Born in 1952 in New York City, USA, Dr. Golden began learning jazz piano with Kenny Barron and Billy Gault at the Jazzmobile School. He later studied music composition with Tomas Svoboda, William Bergsma, William O. Smith, and Diane Thome, music theory with Jonathan Bernard, and music history and ethnomusicology with Robert Trotter and Christopher Waterman. His compositions have been performed on six of the seven continents, including throughout the US, and include regional and national commissions and scores for film and theatre productions, along with numerous jazz works.
Professor Golden’s current research interests stem from his focus on musicking as a universal human behavior. They include work in ethnomusicology, music psychology, music and ecology, creativity, and music in peacebuilding activities. In addition to his responsibilities at SUA, Dr. Golden serves as a Research Fellow with the Min-On Music Research Institute.
Areas of Expertise (6)
Meet the Composer/Commissioning Music USA Award (professional)
1st Prize, Guitar Foundation of America Intl. Composition Comp. (professional)
(from Last Words) (2007). Easter in Italy/Africa in America.
Colby College Chorale (Cat. 80067-29)
“Bidder to Better”
(2004). American Music for Violin and Piano.
The Nevelson Duo. Albany Records, TROY652
(1997). Bouquet. Patrick Kearney, guitar.
Les Disques La Flame, LF 9701
“The Sea Change, and Other Stories”
(1996). Contemporary American Eclectic
Music for the Piano, Vol. 4. Jeffrey Jacob, piano. New Ariel Recording
University of Washington: D. M. A.
University of Oregon: M. M.
University of Oregon: B. M.
Sample and Representative Talks (2)
The Music In and Of Ecology
Presented at the 2015 Balance/UnBalance Conference, March 2015, Arizona State University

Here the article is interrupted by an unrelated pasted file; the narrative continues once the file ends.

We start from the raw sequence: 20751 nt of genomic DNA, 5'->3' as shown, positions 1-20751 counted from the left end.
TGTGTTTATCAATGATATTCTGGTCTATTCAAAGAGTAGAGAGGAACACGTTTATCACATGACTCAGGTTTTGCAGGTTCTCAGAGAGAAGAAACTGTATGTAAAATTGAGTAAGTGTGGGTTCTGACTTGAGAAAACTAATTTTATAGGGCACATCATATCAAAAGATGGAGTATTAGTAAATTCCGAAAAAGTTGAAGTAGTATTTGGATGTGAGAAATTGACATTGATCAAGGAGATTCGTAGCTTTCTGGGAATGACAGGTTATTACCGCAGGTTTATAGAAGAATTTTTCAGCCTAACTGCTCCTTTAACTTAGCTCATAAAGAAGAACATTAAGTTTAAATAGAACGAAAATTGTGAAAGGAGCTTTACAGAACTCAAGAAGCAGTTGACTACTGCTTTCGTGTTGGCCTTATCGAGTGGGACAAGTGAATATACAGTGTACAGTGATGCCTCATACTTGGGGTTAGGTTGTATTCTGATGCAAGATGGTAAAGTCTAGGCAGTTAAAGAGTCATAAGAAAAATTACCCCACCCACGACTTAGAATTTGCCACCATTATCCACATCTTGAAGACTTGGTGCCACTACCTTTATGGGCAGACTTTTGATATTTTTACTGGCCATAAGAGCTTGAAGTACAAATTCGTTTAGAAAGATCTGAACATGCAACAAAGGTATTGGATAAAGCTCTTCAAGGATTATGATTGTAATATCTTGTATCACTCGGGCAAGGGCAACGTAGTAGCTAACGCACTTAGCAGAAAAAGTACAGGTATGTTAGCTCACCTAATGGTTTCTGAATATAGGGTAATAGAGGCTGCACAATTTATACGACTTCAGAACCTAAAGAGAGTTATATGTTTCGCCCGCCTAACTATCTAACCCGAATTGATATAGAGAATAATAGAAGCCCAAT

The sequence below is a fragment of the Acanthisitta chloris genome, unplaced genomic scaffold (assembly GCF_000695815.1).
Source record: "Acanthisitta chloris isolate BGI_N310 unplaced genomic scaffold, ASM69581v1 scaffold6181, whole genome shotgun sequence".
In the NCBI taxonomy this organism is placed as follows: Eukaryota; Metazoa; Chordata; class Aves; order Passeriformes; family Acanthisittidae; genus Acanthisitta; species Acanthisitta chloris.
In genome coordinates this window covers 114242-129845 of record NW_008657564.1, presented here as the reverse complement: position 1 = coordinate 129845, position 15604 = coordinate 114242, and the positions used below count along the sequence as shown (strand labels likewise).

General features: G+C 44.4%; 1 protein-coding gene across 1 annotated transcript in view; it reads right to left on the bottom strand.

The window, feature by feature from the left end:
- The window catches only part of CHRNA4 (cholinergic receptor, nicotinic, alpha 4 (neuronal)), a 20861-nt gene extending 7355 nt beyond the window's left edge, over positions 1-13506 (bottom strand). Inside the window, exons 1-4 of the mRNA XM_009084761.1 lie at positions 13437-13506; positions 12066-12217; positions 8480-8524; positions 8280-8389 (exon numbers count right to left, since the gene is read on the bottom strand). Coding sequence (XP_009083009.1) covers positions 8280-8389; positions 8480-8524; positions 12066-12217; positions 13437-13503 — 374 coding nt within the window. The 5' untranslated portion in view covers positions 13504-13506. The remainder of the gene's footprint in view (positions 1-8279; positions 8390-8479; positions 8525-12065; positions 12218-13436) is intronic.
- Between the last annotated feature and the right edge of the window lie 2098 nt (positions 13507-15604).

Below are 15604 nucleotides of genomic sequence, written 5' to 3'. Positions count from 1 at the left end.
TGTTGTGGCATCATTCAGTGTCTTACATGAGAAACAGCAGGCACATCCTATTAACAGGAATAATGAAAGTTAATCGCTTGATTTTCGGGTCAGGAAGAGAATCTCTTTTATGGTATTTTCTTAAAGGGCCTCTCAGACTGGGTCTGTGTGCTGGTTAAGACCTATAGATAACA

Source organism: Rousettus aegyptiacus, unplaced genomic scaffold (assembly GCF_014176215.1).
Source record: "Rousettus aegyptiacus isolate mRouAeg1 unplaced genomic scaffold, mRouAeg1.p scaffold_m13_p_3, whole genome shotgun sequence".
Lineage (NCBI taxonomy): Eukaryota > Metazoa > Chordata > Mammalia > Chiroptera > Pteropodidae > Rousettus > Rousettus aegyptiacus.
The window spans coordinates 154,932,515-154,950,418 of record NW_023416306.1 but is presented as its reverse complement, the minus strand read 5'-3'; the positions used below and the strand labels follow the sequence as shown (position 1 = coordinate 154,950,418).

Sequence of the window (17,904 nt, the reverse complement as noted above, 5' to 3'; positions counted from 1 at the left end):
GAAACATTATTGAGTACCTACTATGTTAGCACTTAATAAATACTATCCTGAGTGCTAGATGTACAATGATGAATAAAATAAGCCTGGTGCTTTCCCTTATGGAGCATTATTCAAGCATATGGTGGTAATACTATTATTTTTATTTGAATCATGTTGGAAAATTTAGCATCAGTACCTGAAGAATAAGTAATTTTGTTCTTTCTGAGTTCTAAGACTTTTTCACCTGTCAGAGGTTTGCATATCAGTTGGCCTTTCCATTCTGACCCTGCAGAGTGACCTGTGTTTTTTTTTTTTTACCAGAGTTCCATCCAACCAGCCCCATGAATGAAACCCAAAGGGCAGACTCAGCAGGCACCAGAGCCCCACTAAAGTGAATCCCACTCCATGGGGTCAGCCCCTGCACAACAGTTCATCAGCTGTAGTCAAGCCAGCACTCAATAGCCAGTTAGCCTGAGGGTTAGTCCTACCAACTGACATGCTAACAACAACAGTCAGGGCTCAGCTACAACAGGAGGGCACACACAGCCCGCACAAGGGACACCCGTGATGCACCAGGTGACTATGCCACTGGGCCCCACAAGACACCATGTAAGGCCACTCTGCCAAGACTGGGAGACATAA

The Ecology of Musicking: Emergent Behavior and Connectivity
Presented at the 20th Congress of the International Musicological Society, March 2017, Tokyo
A survey of ethnomusicological studies of traditional cultures from around the world shows that, although the specific functions attributed to music are diverse, a common thread is that they involve connecting us to our environments: social, physical, and/or metaphysical. After proposing this as a definition of musicking, I consider this phenomenon in the context of the work of Maturana and Varela (the Santiago theory of cognition) and their successors. Human musicking can be understood as continuing the development of processes essential to all living things in their interactions with their environments, in other words, as an emergent property of life itself.
The aim of this article is twofold: first, to confirm the multi-level linkage between the ecological and social realms in terms of violence, peace, and education, and second, to explore what light ecological thinking can shed on musicking as a potentially effective tool in peace education. The effects of violence in the ecological and social realms are clearly linked, but so are the causes (patterns of thought and behaviors) that lead to violence in each realm; these common causes (which Galtung refers to as ‘fault-lines’) are what need to be addressed, holistically, in peace education. The second aim requires two steps. First, based on meta-analysis of work by ethnomusicologists in diverse cultures, I propose a way of conceiving of human musicking as essentially an ecological behavior, one that has emerged to support the essential process of connecting us to our environment, connecting our inner and outer worlds. Beginning from this conception, I apply recent work in various ecology-related disciplines to show that this characteristic function of musicking makes it well-suited for addressing the root causes of violence in both social and ecological realms. Finally, looking at the challenges and goals of peace education through the lens of ecological thinking, I propose some practical applications, supporting ideas, and suggested models for implementing musicking activities in this endeavor.